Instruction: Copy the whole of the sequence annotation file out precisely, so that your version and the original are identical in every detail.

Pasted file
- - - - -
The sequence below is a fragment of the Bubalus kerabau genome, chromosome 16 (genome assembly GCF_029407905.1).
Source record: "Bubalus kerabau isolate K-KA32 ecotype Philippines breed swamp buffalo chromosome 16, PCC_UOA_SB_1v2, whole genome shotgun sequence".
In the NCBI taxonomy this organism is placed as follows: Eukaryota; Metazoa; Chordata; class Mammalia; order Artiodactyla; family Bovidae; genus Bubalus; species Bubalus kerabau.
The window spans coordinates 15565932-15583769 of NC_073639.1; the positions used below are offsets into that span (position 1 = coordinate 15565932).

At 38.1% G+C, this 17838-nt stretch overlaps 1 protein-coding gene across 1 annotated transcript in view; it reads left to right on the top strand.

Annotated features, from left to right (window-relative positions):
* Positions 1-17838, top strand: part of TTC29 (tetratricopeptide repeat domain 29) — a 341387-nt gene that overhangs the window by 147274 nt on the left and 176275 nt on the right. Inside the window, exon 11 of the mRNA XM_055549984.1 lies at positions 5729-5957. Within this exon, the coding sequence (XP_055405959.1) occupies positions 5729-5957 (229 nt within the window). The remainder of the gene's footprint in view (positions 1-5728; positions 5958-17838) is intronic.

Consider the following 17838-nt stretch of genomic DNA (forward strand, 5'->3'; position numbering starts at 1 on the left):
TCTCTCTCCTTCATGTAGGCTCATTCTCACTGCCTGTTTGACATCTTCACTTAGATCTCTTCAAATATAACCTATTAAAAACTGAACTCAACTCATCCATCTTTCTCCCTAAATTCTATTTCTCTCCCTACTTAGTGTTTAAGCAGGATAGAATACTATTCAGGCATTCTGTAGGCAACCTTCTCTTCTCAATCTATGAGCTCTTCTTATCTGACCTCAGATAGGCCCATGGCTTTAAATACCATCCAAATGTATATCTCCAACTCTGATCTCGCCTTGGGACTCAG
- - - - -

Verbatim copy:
The sequence below is a fragment of the Bubalus kerabau genome, chromosome 16 (genome assembly GCF_029407905.1).
Source record: "Bubalus kerabau isolate K-KA32 ecotype Philippines breed swamp buffalo chromosome 16, PCC_UOA_SB_1v2, whole genome shotgun sequence".
In the NCBI taxonomy this organism is placed as follows: Eukaryota; Metazoa; Chordata; class Mammalia; order Artiodactyla; family Bovidae; genus Bubalus; species Bubalus kerabau.
The window spans coordinates 15565932-15583769 of NC_073639.1; the positions used below are offsets into that span (position 1 = coordinate 15565932).

At 38.1% G+C, this 17838-nt stretch overlaps 1 protein-coding gene across 1 annotated transcript in view; it reads left to right on the top strand.

Annotated features, from left to right (window-relative positions):
* Positions 1-17838, top strand: part of TTC29 (tetratricopeptide repeat domain 29) — a 341387-nt gene that overhangs the window by 147274 nt on the left and 176275 nt on the right. Inside the window, exon 11 of the mRNA XM_055549984.1 lies at positions 5729-5957. Within this exon, the coding sequence (XP_055405959.1) occupies positions 5729-5957 (229 nt within the window). The remainder of the gene's footprint in view (positions 1-5728; positions 5958-17838) is intronic.

Consider the following 17838-nt stretch of genomic DNA (forward strand, 5'->3'; position numbering starts at 1 on the left):
TCTCTCTCCTTCATGTAGGCTCATTCTCACTGCCTGTTTGACATCTTCACTTAGATCTCTTCAAATATAACCTATTAAAAACTGAACTCAACTCATCCATCTTTCTCCCTAAATTCTATTTCTCTCCCTACTTAGTGTTTAAGCAGGATAGAATACTATTCAGGCATTCTGTAGGCAACCTTCTCTTCTCAATCTATGAGCTCTTCTTATCTGACCTCAGATAGGCCCATGGCTTTAAATACCATCCAAATGTATATCTCCAACTCTGATCTCGCCTTGGGACTCAG